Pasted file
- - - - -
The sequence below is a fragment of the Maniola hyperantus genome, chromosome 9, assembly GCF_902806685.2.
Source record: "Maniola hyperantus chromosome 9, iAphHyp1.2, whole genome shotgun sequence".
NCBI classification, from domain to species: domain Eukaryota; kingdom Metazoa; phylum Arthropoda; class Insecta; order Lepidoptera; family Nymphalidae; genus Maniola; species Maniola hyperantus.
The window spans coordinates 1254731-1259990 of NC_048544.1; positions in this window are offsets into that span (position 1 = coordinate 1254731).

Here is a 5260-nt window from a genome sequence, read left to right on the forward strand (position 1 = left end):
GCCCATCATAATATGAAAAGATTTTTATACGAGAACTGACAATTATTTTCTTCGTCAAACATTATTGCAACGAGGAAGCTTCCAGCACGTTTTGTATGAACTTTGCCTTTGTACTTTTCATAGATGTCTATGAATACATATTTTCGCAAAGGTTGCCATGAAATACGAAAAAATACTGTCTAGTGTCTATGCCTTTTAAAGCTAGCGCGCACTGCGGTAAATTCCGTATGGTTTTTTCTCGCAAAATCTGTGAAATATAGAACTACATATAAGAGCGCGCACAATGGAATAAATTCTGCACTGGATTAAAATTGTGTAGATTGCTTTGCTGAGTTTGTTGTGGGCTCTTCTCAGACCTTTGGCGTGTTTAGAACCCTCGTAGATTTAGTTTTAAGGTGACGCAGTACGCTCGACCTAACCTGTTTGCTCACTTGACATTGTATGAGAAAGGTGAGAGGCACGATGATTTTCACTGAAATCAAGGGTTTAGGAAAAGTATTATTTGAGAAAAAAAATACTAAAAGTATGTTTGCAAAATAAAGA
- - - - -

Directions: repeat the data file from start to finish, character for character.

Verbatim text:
The sequence below is a fragment of the Maniola hyperantus genome, chromosome 9, assembly GCF_902806685.2.
Source record: "Maniola hyperantus chromosome 9, iAphHyp1.2, whole genome shotgun sequence".
NCBI classification, from domain to species: domain Eukaryota; kingdom Metazoa; phylum Arthropoda; class Insecta; order Lepidoptera; family Nymphalidae; genus Maniola; species Maniola hyperantus.
The window spans coordinates 1254731-1259990 of NC_048544.1; positions in this window are offsets into that span (position 1 = coordinate 1254731).

Here is a 5260-nt window from a genome sequence, read left to right on the forward strand (position 1 = left end):
GCCCATCATAATATGAAAAGATTTTTATACGAGAACTGACAATTATTTTCTTCGTCAAACATTATTGCAACGAGGAAGCTTCCAGCACGTTTTGTATGAACTTTGCCTTTGTACTTTTCATAGATGTCTATGAATACATATTTTCGCAAAGGTTGCCATGAAATACGAAAAAATACTGTCTAGTGTCTATGCCTTTTAAAGCTAGCGCGCACTGCGGTAAATTCCGTATGGTTTTTTCTCGCAAAATCTGTGAAATATAGAACTACATATAAGAGCGCGCACAATGGAATAAATTCTGCACTGGATTAAAATTGTGTAGATTGCTTTGCTGAGTTTGTTGTGGGCTCTTCTCAGACCTTTGGCGTGTTTAGAACCCTCGTAGATTTAGTTTTAAGGTGACGCAGTACGCTCGACCTAACCTGTTTGCTCACTTGACATTGTATGAGAAAGGTGAGAGGCACGATGATTTTCACTGAAATCAAGGGTTTAGGAAAAGTATTATTTGAGAAAAAAAATACTAAAAGTATGTTTGCAAAATAAAGA